Thursday, November 12, 2020

Today -100: November 12, 1920: Of unknown soldiers, home rule, Rapallo, and grateful and contented Haitians

France buries an Unknown Soldier and Britain buries an Unknown Soldier.

The Irish Home Rule Bill passes its 3rd Reading in the House of Commons, with a lot of talk about Armistice Day and reconciliation. Hey, says PM Lloyd George, that unknown soldier might even be Irish (there was no Armistice Day celebration in Dublin, although Belfast had a small, presumably celebratory, riot). Ireland, LG says, “should not in a moment of anger” – a several-hundred-year-long moment – “cast away an inheritance which is as much hers as ours, but join in the empire it helped to build and adorn.” He also claims to have documents proving that Sinn Féin was involved in a German plot in 1918, which he says proves that Britain has to keep complete control of Irish harbors forever. Also, a conscript army in Ireland would be a danger to Britain, and Ireland can’t be permitted a navy either. 

President-Elect Harding gives an Armistice Day speech in Brownsville, Texas. He says the US was not, in fact, fighting to make the world safe for democracy or for humanity’s sake, but only for our national rights (sending ships carrying munitions to one side in a war without getting blowed up, you know, those national rights). I know Woodrow Wilson gave self-righteous idealism a bad odor, but wow.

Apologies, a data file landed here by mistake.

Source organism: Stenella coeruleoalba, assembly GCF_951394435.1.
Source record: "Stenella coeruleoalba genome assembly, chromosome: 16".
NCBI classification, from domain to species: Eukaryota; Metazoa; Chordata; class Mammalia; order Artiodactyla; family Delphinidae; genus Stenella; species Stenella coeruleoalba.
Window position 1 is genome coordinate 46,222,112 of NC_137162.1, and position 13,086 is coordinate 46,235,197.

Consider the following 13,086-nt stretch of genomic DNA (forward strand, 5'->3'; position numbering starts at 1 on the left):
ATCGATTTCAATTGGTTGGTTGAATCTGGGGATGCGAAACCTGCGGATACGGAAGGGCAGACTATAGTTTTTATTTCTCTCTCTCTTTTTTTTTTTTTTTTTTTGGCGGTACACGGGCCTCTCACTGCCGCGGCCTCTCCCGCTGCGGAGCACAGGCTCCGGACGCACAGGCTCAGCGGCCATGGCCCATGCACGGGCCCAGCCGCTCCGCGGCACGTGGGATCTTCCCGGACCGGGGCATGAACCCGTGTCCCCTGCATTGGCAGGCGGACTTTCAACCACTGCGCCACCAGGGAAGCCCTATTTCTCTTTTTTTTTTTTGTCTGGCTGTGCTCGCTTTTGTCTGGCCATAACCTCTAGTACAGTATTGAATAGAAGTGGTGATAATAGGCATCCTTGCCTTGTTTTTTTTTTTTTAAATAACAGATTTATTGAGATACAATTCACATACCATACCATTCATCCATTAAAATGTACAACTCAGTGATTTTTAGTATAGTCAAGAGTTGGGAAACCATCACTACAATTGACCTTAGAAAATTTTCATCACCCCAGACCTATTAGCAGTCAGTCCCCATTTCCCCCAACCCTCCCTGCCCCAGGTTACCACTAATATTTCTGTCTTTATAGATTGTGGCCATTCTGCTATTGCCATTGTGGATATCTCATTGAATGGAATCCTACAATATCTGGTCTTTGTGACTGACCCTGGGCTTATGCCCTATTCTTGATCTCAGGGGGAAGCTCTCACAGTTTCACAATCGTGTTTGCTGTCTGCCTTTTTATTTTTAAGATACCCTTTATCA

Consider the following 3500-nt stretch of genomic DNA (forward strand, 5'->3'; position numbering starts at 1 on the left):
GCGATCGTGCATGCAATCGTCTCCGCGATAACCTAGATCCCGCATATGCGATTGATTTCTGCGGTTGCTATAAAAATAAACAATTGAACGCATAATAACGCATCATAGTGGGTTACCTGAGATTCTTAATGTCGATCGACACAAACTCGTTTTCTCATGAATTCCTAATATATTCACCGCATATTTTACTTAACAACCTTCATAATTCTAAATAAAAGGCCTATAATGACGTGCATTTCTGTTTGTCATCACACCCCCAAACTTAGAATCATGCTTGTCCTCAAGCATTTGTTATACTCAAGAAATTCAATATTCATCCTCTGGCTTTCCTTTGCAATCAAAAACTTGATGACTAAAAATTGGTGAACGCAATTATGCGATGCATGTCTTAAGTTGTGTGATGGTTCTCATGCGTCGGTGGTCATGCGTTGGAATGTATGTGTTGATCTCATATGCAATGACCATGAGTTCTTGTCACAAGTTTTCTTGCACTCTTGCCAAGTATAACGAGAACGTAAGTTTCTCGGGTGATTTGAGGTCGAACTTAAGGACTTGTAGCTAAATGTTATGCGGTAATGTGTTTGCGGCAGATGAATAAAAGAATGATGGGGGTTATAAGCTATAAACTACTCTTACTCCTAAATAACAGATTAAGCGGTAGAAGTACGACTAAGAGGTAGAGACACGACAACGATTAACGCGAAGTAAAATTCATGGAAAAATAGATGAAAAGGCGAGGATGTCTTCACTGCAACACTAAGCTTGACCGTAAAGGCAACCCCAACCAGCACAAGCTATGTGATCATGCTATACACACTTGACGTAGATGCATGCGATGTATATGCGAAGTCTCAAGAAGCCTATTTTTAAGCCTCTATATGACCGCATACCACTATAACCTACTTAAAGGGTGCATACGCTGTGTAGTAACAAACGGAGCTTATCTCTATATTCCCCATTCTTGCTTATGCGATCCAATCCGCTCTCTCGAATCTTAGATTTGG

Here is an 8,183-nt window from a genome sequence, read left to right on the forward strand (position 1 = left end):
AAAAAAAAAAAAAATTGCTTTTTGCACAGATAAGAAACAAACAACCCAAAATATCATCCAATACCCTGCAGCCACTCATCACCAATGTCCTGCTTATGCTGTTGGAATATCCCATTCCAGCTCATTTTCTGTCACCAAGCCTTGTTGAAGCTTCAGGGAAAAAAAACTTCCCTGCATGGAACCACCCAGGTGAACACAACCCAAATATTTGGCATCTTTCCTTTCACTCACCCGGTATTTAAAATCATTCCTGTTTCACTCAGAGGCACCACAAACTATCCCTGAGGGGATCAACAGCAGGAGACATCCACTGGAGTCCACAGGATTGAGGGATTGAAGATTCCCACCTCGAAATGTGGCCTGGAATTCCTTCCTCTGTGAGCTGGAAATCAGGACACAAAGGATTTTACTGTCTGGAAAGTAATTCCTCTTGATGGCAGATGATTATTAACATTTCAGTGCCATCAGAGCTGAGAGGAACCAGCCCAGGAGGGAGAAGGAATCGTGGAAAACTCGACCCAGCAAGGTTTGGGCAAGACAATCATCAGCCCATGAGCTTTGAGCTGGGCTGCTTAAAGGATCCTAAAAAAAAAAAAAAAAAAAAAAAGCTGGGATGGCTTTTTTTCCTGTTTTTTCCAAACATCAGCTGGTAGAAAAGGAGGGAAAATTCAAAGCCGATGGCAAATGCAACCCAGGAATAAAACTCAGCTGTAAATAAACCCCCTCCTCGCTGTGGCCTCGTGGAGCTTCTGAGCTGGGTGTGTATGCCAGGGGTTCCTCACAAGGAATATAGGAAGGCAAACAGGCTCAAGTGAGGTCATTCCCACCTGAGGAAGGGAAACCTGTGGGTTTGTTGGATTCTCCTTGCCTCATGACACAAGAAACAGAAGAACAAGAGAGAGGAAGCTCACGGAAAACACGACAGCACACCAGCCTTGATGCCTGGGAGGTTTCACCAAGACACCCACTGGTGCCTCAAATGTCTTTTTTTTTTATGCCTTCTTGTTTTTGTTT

Italy and Yugoslavia have more or less completed negotiations for a treaty (Rapallo). Italy gives up Dalmatia (Italy already contains more Slavs than it feels comfortable with), Fiume is independent (for now) but contiguous with Italy, Italy gets a bunch of small islands in the Adriatic.

Rear Admiral Harry Knapp, who was sent to Haiti to “investigate” conditions under US occupation (he was the US’s military governor in St. Domingo, so, you know, totally objective). His investigation consisted of going, “unannounced,” to military camps and having commanders invite chosen Haitian citizens to meet him. They all expressed “gratitude” and “contentment.” So that’s okay then.

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